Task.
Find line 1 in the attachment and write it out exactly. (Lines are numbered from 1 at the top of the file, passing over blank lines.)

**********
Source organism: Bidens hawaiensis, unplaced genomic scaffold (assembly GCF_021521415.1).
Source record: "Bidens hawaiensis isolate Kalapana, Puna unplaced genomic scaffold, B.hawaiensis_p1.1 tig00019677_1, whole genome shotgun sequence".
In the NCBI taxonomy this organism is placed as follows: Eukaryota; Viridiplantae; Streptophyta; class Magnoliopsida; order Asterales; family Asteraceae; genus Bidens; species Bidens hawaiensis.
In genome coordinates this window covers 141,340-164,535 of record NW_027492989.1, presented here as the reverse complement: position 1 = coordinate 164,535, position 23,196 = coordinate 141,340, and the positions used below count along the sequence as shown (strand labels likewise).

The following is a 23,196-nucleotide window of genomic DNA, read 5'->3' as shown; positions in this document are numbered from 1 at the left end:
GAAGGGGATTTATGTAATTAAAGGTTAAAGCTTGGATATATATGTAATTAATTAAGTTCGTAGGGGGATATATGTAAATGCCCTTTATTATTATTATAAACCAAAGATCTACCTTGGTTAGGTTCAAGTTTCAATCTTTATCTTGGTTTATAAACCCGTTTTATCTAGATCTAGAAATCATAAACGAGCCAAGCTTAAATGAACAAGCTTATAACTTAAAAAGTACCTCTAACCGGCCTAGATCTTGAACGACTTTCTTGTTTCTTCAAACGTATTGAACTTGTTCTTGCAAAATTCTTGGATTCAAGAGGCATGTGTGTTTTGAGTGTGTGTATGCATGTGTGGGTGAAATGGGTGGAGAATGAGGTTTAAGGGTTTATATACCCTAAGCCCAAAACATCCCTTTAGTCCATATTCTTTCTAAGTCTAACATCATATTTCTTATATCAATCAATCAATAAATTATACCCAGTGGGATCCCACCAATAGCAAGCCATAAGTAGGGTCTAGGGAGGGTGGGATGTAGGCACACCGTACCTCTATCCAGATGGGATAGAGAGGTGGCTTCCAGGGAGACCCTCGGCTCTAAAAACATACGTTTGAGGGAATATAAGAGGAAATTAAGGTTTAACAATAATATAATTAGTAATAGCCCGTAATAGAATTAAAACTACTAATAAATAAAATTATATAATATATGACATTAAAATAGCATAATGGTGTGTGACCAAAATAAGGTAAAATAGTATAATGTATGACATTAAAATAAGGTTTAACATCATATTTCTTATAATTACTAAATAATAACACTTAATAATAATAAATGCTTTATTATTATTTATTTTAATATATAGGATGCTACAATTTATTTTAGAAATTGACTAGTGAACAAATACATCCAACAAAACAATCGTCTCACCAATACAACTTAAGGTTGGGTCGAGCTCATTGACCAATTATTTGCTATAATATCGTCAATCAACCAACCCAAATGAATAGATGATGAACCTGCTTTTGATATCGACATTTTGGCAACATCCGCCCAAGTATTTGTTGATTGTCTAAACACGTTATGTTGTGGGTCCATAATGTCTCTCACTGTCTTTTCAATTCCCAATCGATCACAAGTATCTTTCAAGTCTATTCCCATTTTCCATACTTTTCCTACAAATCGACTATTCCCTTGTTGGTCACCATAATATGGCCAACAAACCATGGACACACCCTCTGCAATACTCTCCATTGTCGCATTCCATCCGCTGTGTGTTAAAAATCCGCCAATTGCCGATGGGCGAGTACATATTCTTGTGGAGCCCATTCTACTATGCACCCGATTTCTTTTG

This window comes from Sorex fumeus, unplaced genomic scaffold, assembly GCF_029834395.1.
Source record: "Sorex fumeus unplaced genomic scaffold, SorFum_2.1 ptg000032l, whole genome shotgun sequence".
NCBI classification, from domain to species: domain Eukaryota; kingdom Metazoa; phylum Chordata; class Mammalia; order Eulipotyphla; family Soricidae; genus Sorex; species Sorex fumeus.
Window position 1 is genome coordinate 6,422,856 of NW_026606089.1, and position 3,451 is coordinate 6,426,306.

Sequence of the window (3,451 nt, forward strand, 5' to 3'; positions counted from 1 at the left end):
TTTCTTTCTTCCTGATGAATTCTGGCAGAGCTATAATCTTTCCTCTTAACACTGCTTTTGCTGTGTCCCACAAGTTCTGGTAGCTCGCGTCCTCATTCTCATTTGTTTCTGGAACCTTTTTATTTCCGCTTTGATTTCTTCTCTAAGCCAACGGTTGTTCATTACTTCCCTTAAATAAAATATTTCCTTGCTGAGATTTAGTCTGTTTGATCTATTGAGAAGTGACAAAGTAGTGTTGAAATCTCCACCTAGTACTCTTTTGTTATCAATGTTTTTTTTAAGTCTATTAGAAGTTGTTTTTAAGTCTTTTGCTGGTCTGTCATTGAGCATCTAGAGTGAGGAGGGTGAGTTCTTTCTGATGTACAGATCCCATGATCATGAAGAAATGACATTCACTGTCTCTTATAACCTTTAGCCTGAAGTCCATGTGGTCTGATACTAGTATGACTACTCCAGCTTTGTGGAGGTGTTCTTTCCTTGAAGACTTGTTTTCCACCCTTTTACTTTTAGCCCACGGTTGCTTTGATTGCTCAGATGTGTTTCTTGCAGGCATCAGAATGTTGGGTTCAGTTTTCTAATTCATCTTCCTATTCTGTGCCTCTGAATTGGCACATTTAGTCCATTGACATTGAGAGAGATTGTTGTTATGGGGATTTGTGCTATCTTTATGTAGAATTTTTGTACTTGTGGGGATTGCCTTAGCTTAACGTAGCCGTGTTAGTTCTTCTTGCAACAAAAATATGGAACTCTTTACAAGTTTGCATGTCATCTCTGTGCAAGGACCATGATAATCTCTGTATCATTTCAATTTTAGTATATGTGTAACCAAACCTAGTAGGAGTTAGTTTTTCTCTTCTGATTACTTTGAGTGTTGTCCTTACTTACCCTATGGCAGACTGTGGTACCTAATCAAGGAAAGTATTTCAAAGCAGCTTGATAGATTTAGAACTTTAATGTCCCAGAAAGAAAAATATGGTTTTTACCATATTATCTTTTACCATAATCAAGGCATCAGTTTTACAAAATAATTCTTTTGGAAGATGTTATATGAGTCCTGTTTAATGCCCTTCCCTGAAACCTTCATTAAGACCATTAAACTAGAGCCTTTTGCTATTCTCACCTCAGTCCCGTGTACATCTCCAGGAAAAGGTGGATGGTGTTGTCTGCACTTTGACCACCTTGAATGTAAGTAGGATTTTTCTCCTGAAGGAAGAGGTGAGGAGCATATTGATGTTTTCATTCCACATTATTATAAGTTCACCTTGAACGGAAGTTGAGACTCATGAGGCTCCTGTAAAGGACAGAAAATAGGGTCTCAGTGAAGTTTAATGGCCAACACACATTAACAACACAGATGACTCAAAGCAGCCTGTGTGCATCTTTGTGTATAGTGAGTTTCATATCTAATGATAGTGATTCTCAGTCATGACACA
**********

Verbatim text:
Source organism: Bidens hawaiensis, unplaced genomic scaffold (assembly GCF_021521415.1).